The following are from a
little book called "Disorder in the Court." They're things people
actually said in court, word for word.
Q: What is your date of
A: July fifteenth.
Q: What year?
A: Every year.
Q: What gear were you in
at the moment of the crash impact?
A: Gucci sweats and Reeboks.
Q: This myasthenia
gravis-does it affect your memory at all?
Q: And in what ways does it affect your memory?
A: I forget.
Q: You forget. Can you give us an example of something that you've forgotten?
Q: All your responses must
be oral, OK? What school did you go to?
Q: How old is your
son--the one living with you.
A: Thirty-eight or thirty-five, I can't remember which.
Q: How long has he lived with you?
A: Forty-five years.
Q: What was the first
thing your husband said to you when he woke that morning?
A: He said, "Where am I, Cathy?"
Q: And why did that upset you ?
A: My name is Susan.
Q: And where was the
location of the accident?
A: Approximately milepost 499.
Q: And where is milepost 499?
A: Probably between milepost 498 and 500.
Q: Sir, what is your IQ?
A: Well, I can see pretty well, I think.
Q: Did you blow your horn
A: After the accident?
Q: Before the accident.
A: Sure, I played for ten years. I even went to school for it.
Q: Do you know if your
daughter has ever been involved in the voodoo occult?
A: We both do.
A: We do.
Q: You do?
A: Yes, voodoo.
Q: Trooper, when you
stopped the defendant, were your red and blue lights flashing?
Q: Did the defendant say anything when she got out of her car?
A: Yes, sir.
Q: What did she say?
A: What disco am I at?
Recently reported in the
Massachusetts Bar Association Lawyers journal, the following are questions actually
asked of witnesses by attorneys during trials and, in certain cases, the
responses given by insightful witnesses:
Q: Now doctor, isn't it
true that when a person dies in his sleep, he doesn't know about it until the
Q: The youngest son, the twenty-year old, how old is he?
Q: Were you present when your picture was taken?
Q: Was it you or your younger brother who was killed in the war?
Q: Did he kill you?
Q: How far apart were the vehicles at the time of the collision?
Q: You were there until the time you left, is that true?
Q: How many times have you committed suicide?
Q: Are you qualified to give a urine sample?
Q: She had three children,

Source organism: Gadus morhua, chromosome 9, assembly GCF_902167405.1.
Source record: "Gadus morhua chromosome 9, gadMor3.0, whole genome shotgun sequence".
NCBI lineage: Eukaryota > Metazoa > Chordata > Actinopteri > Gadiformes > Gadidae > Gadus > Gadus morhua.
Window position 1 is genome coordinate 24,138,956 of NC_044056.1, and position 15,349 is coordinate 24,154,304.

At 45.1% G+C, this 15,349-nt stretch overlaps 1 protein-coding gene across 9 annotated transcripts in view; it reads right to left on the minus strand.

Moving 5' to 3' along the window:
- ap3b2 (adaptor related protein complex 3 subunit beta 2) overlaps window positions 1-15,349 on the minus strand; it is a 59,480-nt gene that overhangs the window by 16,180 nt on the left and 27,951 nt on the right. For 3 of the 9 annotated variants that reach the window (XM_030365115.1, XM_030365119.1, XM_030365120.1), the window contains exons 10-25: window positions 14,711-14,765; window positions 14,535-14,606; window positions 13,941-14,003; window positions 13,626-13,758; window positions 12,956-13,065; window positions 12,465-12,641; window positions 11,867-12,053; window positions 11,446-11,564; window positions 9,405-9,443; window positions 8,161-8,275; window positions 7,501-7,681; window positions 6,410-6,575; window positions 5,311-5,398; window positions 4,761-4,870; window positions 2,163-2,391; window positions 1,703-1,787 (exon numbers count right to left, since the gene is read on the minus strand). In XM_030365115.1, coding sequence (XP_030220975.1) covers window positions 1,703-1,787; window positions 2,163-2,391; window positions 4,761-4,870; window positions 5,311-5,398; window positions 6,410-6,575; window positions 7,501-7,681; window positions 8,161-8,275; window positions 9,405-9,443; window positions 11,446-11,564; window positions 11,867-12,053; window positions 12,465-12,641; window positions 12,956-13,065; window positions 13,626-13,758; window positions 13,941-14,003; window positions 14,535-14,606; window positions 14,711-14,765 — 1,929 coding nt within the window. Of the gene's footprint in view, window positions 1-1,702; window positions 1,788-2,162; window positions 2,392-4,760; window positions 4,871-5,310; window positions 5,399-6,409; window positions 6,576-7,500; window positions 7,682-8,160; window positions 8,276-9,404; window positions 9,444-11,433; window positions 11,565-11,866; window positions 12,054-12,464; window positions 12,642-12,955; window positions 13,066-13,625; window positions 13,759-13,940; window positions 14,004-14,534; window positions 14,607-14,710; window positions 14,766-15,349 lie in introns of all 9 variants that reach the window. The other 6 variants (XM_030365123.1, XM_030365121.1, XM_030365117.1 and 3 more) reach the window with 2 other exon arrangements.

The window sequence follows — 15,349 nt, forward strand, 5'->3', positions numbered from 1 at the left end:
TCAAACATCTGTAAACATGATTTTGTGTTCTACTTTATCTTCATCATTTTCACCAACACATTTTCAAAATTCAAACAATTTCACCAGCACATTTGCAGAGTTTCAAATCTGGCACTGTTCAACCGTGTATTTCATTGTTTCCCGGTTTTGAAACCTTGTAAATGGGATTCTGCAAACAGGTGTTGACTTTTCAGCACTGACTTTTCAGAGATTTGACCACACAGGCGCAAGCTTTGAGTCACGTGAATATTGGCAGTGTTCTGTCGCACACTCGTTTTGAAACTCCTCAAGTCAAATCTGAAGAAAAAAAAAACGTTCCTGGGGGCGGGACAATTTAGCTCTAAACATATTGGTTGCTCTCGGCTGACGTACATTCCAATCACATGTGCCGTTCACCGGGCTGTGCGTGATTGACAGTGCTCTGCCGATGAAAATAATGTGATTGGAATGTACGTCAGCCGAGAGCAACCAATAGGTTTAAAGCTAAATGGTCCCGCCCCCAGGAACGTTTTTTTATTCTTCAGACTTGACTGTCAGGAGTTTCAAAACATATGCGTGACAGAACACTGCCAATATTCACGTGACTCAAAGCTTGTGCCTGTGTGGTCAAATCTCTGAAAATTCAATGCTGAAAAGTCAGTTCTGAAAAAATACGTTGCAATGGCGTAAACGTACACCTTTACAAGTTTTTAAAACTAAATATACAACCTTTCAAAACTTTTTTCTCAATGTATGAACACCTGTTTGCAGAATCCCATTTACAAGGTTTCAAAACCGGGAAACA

Q: How many were boys?
Q: Were there any girls?
Q: You say the stairs went
down to the basement?
Q: And these stairs, did they go up also?
Q: Mr. Slatery, you went
on a rather elaborate honeymoon, didn't you?
A: I went to Europe, sir.
Q: And you took your new wife?
Q: How was your first
A: By death.
Q: And by whose death was it terminated?
Q: Doctor, how many
autopsies have you performed on dead people?
A: All my autopsies are performed on dead people.
Q: Do you recall the time that you examined the body?
A: The autopsy started around 8:30 p.m.
Q: And Mr. Dennington was dead at the time ?
A: No, he was sitting on the table wondering why I was doing an autopsy.
Q: Doctor, before you
performed the autopsy, did you check for a pulse?
Q: Did you check for blood pressure?
Q: Did you check for breathing?
Q: So, then it is possible that the patient was alive when you began the
Q: How can you be so sure, Doctor?
A: Because his brain was sitting on my desk in a jar.
Q: But could the patient have still been alive nevertheless?
A: It is possible that he could have been alive and practicing law somewhere.
A housewife, an accountant
and a lawyer were asked "How much is 2+2?" The housewife replies:
The accountant says:
"I think it's either 3 or 4. Let me run those figures through my
spreadsheet one more time."
The lawyer pulls the
drapes, dims the lights and asks in a hushed voice, "How much do you want
it to be?"
What does Your Dad Do?
Two small boys were
overheard talking at the zoo one day.
"My name is Billy. What's yours?" asked the first boy.
"Tommy," replied the second.
"My Daddy's an accountant. What does your Daddy do for a living?"
Tommy replied, "My Daddy's a lawyer."
"Honest?" asked Billy.
"No, just the regular kind," replied Tommy.